Monday, December 3, 2012

Native Yield 2012

     Lately, I've been spending a lot of time in the cab of this tractor enjoying the sound of nuts hitting the roof as I shake our native trees (photo at right). Ever since 1981, we've been collecting yield data from the same 6 one-half-acre plots of native pecans in order to provide baseline data for economic projections.
     In spite of the 2012 drought, our native plots produced the second highest yield on record. We averaged 1936 lbs./acre this year. Our highest recorded yield was 2145 lbs./acre produced in 1997. If  the summer of 2012 had provided plentiful rainfall and the larger average nut size that comes with adequate moisture, 2012 might have set a new record.
    The big crop this year was set up by the combination of 2 major weather events, both occuring in 2007. The Easter freeze of 2007 destroyed potential nut production by freezing emerging flower buds. During the fall of 2007 we harvest only 490 lbs./acre. This freeze set in motion an alternate bearing pattern that has continued since that time. We currently expect larger crops in even numbered years.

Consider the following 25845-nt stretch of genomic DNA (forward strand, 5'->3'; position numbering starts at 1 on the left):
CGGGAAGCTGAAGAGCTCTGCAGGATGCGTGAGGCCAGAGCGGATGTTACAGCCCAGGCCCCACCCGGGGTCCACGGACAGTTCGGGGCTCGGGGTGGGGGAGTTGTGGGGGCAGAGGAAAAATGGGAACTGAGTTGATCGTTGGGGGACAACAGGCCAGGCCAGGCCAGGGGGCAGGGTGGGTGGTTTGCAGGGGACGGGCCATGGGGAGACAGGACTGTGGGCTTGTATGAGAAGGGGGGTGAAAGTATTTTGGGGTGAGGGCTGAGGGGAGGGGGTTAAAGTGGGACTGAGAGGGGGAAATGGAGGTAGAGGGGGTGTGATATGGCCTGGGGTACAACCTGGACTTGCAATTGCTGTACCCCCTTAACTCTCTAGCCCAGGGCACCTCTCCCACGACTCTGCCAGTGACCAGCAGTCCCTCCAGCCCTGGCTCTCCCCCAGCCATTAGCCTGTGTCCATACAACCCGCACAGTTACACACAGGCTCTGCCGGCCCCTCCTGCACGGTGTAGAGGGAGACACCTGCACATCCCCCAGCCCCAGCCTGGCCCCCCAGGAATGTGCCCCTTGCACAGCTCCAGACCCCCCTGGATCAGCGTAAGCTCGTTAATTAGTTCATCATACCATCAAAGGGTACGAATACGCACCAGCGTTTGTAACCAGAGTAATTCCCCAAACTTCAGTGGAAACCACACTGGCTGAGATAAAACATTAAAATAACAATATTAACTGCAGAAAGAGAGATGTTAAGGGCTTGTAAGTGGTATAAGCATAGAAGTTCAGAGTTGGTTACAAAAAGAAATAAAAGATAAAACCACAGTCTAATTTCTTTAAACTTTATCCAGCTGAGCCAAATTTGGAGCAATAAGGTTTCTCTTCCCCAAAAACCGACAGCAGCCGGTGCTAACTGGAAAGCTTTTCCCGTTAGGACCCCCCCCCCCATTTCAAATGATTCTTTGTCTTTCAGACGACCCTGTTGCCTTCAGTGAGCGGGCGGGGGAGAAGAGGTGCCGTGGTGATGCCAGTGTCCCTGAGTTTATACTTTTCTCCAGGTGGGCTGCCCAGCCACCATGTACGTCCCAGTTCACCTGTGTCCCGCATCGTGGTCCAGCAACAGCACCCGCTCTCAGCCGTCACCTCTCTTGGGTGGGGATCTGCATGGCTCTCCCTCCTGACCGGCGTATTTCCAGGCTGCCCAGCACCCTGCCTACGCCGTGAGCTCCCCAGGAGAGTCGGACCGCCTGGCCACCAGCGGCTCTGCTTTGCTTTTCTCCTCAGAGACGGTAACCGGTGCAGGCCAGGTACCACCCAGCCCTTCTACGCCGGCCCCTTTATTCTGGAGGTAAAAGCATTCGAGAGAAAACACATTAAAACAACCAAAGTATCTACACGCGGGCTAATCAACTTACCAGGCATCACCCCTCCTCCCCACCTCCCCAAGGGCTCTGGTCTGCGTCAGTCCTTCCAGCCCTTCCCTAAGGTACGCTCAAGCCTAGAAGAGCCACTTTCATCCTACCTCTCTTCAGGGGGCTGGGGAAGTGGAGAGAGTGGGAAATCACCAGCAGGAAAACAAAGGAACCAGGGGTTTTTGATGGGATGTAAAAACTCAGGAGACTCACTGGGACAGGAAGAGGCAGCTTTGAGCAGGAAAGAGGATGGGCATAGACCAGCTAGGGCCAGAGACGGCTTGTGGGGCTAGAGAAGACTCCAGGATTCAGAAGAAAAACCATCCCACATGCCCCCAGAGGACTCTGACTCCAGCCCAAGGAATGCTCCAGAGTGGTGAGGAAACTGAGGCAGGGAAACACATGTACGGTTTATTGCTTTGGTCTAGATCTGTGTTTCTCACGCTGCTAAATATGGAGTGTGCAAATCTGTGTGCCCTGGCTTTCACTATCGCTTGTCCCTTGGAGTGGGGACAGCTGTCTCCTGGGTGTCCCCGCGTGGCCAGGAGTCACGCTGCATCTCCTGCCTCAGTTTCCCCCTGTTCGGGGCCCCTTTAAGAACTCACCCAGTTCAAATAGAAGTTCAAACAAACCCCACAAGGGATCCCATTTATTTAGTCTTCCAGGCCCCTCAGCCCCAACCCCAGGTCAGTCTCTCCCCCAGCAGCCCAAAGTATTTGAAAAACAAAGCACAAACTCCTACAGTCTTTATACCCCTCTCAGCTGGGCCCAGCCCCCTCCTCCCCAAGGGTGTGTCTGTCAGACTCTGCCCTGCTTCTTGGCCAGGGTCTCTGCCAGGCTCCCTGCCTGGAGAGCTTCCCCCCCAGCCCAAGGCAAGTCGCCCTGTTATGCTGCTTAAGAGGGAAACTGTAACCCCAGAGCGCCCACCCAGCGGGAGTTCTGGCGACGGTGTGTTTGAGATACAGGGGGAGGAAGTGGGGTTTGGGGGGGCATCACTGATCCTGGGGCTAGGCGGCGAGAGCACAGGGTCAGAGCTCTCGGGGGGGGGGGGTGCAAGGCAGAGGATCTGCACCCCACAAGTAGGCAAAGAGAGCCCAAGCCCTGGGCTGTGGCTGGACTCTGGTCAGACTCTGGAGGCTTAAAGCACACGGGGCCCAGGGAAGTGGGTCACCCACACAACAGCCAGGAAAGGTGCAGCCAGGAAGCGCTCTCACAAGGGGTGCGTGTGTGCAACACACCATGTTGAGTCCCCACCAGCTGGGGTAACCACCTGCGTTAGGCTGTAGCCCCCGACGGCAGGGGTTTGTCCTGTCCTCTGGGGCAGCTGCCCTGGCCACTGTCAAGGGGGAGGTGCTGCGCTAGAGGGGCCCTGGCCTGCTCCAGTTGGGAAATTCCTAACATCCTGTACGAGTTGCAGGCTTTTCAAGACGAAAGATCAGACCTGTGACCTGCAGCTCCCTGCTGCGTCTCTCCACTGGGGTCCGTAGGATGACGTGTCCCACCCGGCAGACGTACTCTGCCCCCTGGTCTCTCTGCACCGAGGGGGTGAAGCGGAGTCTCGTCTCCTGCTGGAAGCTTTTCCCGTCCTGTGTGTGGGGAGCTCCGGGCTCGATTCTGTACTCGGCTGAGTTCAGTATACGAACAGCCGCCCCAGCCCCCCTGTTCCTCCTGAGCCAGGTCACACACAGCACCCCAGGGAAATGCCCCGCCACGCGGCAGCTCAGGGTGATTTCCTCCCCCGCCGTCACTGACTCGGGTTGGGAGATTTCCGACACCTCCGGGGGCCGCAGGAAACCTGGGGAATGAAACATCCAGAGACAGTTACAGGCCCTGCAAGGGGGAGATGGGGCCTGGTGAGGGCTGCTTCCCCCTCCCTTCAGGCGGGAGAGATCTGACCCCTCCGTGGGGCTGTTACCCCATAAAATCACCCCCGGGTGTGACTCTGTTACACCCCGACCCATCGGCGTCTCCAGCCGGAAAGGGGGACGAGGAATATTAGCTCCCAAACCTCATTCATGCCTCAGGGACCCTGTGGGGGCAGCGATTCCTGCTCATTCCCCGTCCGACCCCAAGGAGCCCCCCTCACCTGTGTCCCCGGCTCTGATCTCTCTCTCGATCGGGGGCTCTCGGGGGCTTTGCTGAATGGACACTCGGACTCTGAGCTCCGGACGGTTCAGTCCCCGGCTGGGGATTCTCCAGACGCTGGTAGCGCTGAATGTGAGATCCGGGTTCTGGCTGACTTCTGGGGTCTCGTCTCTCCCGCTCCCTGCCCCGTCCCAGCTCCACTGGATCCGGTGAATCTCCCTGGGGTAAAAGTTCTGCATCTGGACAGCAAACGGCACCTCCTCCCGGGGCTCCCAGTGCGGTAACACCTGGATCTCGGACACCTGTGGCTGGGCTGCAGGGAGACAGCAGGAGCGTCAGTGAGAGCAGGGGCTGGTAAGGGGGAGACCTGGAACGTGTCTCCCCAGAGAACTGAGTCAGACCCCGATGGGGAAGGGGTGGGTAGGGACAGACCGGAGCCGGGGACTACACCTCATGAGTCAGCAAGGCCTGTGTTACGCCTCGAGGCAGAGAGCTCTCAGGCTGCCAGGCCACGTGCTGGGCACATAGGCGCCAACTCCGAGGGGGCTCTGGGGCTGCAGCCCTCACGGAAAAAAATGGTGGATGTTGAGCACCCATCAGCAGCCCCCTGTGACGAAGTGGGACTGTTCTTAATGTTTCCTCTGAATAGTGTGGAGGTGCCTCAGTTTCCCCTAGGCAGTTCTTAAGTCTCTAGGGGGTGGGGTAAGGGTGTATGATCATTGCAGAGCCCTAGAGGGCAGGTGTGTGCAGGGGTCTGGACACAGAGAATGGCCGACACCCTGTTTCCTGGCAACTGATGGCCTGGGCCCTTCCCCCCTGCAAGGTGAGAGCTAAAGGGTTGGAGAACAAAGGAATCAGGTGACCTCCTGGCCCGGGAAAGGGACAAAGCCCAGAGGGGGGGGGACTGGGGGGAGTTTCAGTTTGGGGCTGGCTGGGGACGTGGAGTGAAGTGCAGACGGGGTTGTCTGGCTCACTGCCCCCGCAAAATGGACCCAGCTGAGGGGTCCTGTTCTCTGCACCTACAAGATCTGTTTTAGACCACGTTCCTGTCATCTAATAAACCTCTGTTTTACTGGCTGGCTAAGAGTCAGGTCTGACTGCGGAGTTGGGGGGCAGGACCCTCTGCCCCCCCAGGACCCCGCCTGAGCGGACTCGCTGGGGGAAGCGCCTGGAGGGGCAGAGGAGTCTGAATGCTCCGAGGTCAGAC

Later, during December of 2007 we had an ice storm that ripped 50% of the branches from our trees. The removal of so much of the tree's canopy ended up reducing what should have been a big crop in 2008 by more than half.  Since that time our trees have been growing back new limbs and refilling their canopies. The 2012 season marks the first time since 2006 that our native trees have returned to their full nut producing potential. The last ten years of native pecan production from our plots is shown below.